CHINESE MYTHOLOGY

The Gods and Spirits of the Middle Kingdom...

YUTU

Chinese Immortality fabulous creature

Also known as Jade Rabbit, Moon Rabbit, Yùtù, Yuètù

The Moon Rabbit of Immortality

YUTU is a magic rabbit who lives on the moon. We are not sure how he got up there, but perhaps he swallowed the same gravity-defying pills as CHANG-E. Together they keep each other company.

YUTU is an industrious critter — he spends most of his time pounding a pestle and mortar to make immortality elixir for CHANG-E, who apparently can’t get enough of the stuff.

He is one of the few mythological figures for which there is indisputable evidence — just look up at the full moon and you can see him pounding on his mortar.

We think the elixir must be made from powdered silvery moon rock, with perhaps a touch of carrot juice when the moon is full. So far nobody has managed to get us a sample for rigorous testing, but we live in hope. In 2013 the Chinese space agency successfully landed a moon rover named Jade Rabbit as part of their Chang-e moon exploration program. Hopefully they are planning to broker a deal and start a company dealing with Immortality Elixir Export.

YUTU doesn’t really have a proper name. The Chinese characters Yue Tu mean simply ‘Moon Rabbit’. He does have a nickname though. Just call him Jade. Yue Tu sounds similar to Yu Tu, which means ‘Jade Rabbit’. It’s a kind of Chinese pun.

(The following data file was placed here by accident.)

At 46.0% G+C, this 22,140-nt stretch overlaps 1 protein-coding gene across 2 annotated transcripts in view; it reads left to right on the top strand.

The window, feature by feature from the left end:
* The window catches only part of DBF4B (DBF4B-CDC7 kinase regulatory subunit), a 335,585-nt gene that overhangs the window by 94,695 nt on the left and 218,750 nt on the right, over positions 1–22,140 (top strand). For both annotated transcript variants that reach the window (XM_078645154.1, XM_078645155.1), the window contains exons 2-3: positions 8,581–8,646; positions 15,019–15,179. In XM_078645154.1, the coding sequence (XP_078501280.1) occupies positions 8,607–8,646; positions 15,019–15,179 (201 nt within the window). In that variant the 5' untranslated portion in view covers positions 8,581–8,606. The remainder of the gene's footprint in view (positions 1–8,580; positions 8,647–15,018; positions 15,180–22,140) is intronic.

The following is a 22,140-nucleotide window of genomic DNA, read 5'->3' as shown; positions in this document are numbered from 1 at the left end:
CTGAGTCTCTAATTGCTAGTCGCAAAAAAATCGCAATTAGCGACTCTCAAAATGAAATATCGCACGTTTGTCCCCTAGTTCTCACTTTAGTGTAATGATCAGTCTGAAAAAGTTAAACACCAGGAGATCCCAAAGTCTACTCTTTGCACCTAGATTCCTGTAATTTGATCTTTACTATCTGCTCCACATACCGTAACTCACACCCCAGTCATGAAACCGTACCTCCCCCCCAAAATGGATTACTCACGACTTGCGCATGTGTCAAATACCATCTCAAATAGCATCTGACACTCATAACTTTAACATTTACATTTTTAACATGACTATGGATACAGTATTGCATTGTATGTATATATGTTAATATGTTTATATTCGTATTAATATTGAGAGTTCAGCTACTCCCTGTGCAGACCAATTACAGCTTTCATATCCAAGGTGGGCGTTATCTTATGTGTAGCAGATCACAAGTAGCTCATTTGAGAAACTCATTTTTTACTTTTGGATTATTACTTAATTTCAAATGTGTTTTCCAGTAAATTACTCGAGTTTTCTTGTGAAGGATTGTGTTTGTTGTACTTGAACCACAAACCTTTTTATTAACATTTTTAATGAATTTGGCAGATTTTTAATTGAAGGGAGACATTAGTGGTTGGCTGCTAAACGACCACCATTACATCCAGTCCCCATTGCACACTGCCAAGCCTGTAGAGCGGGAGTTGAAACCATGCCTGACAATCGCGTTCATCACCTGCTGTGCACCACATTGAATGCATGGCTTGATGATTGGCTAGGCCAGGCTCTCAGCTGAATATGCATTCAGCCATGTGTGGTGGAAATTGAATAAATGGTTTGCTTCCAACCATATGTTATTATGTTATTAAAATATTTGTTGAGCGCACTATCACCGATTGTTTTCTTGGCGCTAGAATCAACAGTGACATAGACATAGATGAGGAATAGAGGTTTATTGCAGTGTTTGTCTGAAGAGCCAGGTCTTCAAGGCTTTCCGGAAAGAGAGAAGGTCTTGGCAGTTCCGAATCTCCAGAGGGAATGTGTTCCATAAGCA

YUTU FACTS AND FIGURES

Name : YUTU
Location : China
Gender : Male
Type : fabulous creature
In charge of : Immortality
Celebration or Feast Day : Unknown at present
Good/Evil Rating : Unknown at present
Pronunciation : Coming soon
Alternative names : Jade Rabbit, Moon Rabbit, Yùtù, Yuètù
Popularity index : 383
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Article last updated on 15 December 2013 by Peter J Allen.

Editors: Peter J Allen, Chas Saunders

References: Coming soon.

Cite this article:

Saunders, Chas, and Peter J. Allen, eds. "Yutu: Chinese fabulous creature of Immortality (Chinese mythology) ." Godchecker. Godchecker/CID, 15 Dec. 2013. Web. 30 September 2014.

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